Danny Seiton is a baseball player. But he hasn’t seen a pitch, fielded a ground ball or taken the field this season, and that has him understandably frustrated.
Seiton, a sophomore infielder at Northern Illinois and a Batavia graduate, separated his shoulder during the winter, keeping him off the field this year. In fact, the recovery process went so awry that the decision was made to shut him down for the entire season.
“I separated my shoulder over winter break. It was supposed to be an eight-week recovery, and for some reason it didn’t heal how I wanted it to and I’ve been having problems with it throughout the season,” Seiton said. “So we just decided to redshirt me and to let my shoulder heal on its own.”
For Seiton, the situation is all too familiar. Injuries have followed him the past several seasons, going back to his time with the Bulldogs. Unfortunately, he’s used to being hurt. And he’s used to the emotional state that comes with it.
“I was real frustrated. Especially because coming out of high school my senior year I had labrum surgery on my right shoulder, which set me behind coming into college. And that injury also bothered me during freshman year. So I haven’t been consistently able to play baseball for almost three years now due to injury,” he said. “So it’s just a frustrating situation to deal with. It [stinks] being put down again because of an injury.”
The light on the horizon, however, is that come next season, Seiton will finally be able to show the Huskies and everyone else what he’s like at 100 percent. He played in 28 games last season, starting five. He picked up five hits in 23 at-bats but scored eight runs and drove in a pair.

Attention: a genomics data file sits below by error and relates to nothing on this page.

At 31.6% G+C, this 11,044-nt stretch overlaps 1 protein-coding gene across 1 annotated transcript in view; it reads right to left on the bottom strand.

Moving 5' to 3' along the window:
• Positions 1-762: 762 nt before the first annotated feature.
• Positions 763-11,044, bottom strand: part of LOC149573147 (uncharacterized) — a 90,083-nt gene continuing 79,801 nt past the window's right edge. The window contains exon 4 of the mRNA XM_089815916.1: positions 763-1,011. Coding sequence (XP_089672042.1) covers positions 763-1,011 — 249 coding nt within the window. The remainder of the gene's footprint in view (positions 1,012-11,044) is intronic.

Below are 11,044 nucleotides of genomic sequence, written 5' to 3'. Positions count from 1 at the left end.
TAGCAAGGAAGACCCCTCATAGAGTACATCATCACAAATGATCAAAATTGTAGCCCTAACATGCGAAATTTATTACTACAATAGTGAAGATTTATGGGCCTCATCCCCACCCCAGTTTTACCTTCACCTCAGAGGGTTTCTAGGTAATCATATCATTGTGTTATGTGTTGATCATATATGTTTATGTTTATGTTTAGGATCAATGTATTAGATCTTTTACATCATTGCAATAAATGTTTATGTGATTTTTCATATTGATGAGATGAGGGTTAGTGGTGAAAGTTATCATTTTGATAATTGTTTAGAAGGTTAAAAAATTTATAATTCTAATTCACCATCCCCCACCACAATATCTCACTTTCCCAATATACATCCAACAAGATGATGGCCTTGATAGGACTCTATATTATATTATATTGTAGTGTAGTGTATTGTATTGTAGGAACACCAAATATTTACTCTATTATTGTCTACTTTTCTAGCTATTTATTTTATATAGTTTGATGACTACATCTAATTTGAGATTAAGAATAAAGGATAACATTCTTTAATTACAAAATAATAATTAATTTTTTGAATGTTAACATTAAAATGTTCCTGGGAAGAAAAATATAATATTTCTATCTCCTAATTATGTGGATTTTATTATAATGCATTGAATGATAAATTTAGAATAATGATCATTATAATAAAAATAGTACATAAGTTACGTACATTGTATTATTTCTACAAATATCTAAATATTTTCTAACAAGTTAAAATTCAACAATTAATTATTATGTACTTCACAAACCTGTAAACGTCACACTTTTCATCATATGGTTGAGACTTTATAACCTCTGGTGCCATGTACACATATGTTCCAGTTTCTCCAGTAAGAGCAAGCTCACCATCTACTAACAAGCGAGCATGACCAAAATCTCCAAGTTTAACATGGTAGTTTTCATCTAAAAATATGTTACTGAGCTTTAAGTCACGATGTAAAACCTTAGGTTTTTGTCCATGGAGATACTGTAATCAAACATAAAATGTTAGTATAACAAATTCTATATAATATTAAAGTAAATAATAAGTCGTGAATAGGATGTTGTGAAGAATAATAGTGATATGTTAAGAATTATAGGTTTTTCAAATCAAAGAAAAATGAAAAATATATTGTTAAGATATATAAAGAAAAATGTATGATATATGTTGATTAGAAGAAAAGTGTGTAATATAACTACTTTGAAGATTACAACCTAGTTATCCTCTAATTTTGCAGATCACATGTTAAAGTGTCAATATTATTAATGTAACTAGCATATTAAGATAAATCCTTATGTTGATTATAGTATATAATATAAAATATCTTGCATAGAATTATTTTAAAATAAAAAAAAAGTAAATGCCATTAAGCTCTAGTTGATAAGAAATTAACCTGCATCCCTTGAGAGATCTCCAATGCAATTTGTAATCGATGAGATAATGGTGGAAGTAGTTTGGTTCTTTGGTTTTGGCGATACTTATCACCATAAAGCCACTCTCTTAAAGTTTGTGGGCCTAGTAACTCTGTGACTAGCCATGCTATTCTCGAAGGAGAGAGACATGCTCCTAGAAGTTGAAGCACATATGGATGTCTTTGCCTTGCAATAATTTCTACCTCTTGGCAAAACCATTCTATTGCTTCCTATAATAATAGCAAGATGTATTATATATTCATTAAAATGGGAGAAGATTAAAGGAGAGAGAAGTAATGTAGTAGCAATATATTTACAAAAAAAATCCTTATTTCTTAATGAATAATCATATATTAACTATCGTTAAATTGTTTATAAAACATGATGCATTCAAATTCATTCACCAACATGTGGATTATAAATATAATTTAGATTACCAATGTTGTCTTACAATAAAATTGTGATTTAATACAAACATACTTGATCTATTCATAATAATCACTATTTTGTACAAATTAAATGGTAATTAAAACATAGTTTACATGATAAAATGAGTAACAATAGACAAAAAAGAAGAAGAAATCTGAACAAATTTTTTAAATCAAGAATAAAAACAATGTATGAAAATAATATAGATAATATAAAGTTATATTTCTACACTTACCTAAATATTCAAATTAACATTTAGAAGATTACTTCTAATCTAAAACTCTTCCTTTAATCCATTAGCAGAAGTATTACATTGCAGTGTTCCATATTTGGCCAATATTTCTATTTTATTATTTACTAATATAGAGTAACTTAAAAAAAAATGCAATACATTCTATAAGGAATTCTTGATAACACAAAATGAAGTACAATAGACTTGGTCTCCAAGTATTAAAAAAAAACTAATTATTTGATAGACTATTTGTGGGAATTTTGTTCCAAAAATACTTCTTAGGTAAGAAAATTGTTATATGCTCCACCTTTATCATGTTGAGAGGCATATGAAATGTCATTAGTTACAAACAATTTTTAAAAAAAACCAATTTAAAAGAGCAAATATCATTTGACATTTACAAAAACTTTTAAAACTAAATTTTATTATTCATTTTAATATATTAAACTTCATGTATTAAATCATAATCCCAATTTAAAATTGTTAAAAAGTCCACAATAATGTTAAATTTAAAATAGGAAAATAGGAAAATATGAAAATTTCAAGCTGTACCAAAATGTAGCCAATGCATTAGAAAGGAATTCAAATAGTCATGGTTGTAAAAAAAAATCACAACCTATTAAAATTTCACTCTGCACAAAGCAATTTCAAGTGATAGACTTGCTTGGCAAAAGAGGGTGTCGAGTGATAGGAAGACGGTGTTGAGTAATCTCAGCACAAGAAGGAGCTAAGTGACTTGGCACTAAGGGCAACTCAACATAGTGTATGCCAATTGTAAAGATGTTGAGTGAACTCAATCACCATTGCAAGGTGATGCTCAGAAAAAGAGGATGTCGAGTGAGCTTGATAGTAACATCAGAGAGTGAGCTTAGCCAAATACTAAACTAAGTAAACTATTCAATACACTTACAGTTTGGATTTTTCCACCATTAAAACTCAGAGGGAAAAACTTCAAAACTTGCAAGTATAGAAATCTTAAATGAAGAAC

But there are other issues stemming from his time sitting out. While his shoulder recovers, his teammates are practicing, playing in games, competing. It’s that last one that Seiton hasn’t been able to do, and he knows it’s putting him behind.
“Since I’ve been injured on and off for so long it’s been hard to compete with the guys,” he said. “At this level, when you’re injured everyone else is working like crazy, and they’re going three steps ahead of you when you’re going five steps back sitting on the bench or rehabbing.”
While injury-induced frustration has been the norm for Seiton since arriving in DeKalb, he said that all is well off the field after the initial transition from high school to college every student faces. And on the field, once that shoulder heals all the way, he’ll try to do what he did at Batavia, specifically when he turned in .491 and .349 batting averages in his sophomore and junior seasons, respectively.
But even though he hasn’t been at full strength in years, there’s still hope for next season.
“Health is my main concern right now,” he said.
• Vinnie Duber writes the weekly On Campus column for the Kane County Chronice. If you have a column idea on local athletes competing in college, contact him at email@example.com.